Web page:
Von Kaenel says being here with the students is just the start of his long journey, and he hopes that sharing his story will remind the students of the dedication and commitment the U.S. Army has for Americans. “This kind of event changes your life because you see the depth, the devotion and sacrifice these men and women servicemen make.”

Von Kaenel should finish his journey in July, and says the road won’t be easy but it’s the least he could do to thank the men and women who saved his life.

Sea2Sea Remembers Fallen and Living Military

Great Video Summary of why Sea2Sea is doing what they do.

Link to original video on IndependentMail.com

Cross-country bike ride to highlight veterans’ needs

Link to Original Article

Cross-country bike ride to highlight veterans’ needs

By Michael EadsPosted February 28, 2014 at 9 p.m., updated February 28, 2014 at 9:10 p.m.

CLEMSON — A Six Mile native will ride his bicycle coast to coast this spring to raise awareness of veterans’ issues.

A crowd of over 100 students, veterans and well wishers gathered Friday afternoon in the Scroll of Honor Memorial across from Memorial Stadium to send off Tom von Kaenel on the Sea2Sea 2014 Challenge. Von Kaenel’s ride will take him from Key West, Fla., to Juneau, Alaska — a four-month trip covering 7,000 miles. A 2011 ride took him from Washington State to Arlington National Cemetery in Virginia.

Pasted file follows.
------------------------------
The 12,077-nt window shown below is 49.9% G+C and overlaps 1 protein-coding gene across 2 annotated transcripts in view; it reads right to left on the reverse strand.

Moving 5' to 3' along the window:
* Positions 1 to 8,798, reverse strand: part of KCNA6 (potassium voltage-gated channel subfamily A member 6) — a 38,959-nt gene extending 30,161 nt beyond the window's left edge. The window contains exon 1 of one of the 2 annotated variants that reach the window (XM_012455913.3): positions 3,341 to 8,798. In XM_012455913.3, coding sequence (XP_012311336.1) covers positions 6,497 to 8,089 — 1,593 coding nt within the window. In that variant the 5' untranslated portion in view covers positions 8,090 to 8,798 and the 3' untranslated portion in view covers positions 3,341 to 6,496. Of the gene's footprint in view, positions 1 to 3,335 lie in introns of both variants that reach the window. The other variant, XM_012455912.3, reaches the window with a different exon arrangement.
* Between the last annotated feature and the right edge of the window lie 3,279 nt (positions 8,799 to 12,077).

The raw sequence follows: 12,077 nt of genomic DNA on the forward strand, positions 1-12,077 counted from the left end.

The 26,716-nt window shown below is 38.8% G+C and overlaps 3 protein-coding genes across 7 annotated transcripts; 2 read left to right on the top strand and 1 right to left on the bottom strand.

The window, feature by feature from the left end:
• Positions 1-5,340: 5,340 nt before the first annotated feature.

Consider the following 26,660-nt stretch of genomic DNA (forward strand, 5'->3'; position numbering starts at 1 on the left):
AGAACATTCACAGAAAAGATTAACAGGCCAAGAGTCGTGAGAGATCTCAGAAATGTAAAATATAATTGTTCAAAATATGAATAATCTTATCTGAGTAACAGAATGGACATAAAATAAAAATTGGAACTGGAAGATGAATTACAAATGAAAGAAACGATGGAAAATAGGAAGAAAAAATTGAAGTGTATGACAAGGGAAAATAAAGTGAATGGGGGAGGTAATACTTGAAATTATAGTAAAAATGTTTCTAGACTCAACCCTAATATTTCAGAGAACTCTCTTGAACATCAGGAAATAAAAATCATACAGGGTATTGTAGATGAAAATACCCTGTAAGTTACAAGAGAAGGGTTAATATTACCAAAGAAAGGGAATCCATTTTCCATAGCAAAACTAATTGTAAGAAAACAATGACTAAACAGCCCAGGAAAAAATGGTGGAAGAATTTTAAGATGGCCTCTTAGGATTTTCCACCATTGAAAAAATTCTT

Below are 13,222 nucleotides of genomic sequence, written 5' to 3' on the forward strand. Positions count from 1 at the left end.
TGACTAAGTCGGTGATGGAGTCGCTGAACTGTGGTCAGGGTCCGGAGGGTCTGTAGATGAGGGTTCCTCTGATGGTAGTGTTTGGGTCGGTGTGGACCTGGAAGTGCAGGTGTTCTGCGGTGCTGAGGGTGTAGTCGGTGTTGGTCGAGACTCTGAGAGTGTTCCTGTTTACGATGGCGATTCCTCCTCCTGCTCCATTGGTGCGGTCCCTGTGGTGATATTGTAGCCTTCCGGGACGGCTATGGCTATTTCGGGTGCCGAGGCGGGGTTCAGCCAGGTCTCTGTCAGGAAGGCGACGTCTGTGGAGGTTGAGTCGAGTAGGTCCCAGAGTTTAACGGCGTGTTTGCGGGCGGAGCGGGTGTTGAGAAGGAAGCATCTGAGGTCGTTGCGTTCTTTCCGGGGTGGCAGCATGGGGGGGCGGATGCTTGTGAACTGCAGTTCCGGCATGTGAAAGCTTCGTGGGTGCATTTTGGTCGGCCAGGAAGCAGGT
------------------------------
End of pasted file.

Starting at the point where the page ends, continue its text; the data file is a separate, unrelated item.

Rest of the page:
“From my perspective, I’ve got to do something and this is what I’m doing,” von Kaenel told the crowd.

 

Sea 2 Sea remembers fallen and living military

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The Army veteran was inspired to work on behalf of returning Iraq and Afghanistan soldiers after recuperating in a U.S. military hospital in Germany in 2010 from injuries suffered during a vacation in the French Pyrenees mountains. Once recovered, he dedicated himself to raising money and awareness for organizations that serve the needs of this newest generation of American combat veterans.

Von Kaenel also shared the story of Travelers Rest resident Jason Scott Roth, a Marine lance corporal who took his own life last fall after waiting over a year for mental health treatment from the Department of Veterans Affairs. He said nearly one veteran takes his or her own life every hour on average because of being unable to get needed help and being unable to adjust to life back home.